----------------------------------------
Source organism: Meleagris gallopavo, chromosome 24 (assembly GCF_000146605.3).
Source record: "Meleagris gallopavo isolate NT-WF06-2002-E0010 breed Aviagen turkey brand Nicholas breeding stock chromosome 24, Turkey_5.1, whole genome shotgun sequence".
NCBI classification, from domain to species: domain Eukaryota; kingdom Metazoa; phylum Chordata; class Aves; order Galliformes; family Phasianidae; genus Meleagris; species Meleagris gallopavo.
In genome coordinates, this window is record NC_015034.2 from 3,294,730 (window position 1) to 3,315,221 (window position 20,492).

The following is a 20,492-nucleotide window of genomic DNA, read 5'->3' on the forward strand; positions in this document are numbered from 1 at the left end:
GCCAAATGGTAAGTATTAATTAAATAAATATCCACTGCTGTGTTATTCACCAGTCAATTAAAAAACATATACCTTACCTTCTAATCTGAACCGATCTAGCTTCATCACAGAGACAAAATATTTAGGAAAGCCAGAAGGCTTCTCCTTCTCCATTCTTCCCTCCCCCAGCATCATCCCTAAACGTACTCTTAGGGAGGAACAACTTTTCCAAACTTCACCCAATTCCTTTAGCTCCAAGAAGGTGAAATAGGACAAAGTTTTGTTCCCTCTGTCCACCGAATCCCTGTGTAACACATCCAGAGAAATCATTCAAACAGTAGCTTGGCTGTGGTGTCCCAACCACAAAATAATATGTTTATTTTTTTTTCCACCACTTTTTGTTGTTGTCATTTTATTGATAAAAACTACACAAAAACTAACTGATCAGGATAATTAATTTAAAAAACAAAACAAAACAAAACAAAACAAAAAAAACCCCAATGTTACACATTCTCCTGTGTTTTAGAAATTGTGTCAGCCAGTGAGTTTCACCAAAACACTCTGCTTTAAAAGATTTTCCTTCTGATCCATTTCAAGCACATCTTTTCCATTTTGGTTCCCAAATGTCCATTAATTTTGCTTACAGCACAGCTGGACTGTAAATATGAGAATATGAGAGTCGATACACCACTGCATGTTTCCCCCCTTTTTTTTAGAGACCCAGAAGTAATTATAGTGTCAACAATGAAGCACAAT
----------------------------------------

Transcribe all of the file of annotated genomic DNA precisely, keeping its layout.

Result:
Source organism: Meleagris gallopavo, chromosome 24 (assembly GCF_000146605.3).
Source record: "Meleagris gallopavo isolate NT-WF06-2002-E0010 breed Aviagen turkey brand Nicholas breeding stock chromosome 24, Turkey_5.1, whole genome shotgun sequence".
NCBI classification, from domain to species: domain Eukaryota; kingdom Metazoa; phylum Chordata; class Aves; order Galliformes; family Phasianidae; genus Meleagris; species Meleagris gallopavo.
In genome coordinates, this window is record NC_015034.2 from 3,294,730 (window position 1) to 3,315,221 (window position 20,492).

The following is a 20,492-nucleotide window of genomic DNA, read 5'->3' on the forward strand; positions in this document are numbered from 1 at the left end:
GCCAAATGGTAAGTATTAATTAAATAAATATCCACTGCTGTGTTATTCACCAGTCAATTAAAAAACATATACCTTACCTTCTAATCTGAACCGATCTAGCTTCATCACAGAGACAAAATATTTAGGAAAGCCAGAAGGCTTCTCCTTCTCCATTCTTCCCTCCCCCAGCATCATCCCTAAACGTACTCTTAGGGAGGAACAACTTTTCCAAACTTCACCCAATTCCTTTAGCTCCAAGAAGGTGAAATAGGACAAAGTTTTGTTCCCTCTGTCCACCGAATCCCTGTGTAACACATCCAGAGAAATCATTCAAACAGTAGCTTGGCTGTGGTGTCCCAACCACAAAATAATATGTTTATTTTTTTTTCCACCACTTTTTGTTGTTGTCATTTTATTGATAAAAACTACACAAAAACTAACTGATCAGGATAATTAATTTAAAAAACAAAACAAAACAAAACAAAACAAAAAAAACCCCAATGTTACACATTCTCCTGTGTTTTAGAAATTGTGTCAGCCAGTGAGTTTCACCAAAACACTCTGCTTTAAAAGATTTTCCTTCTGATCCATTTCAAGCACATCTTTTCCATTTTGGTTCCCAAATGTCCATTAATTTTGCTTACAGCACAGCTGGACTGTAAATATGAGAATATGAGAGTCGATACACCACTGCATGTTTCCCCCCTTTTTTTTAGAGACCCAGAAGTAATTATAGTGTCAACAATGAAGCACAAT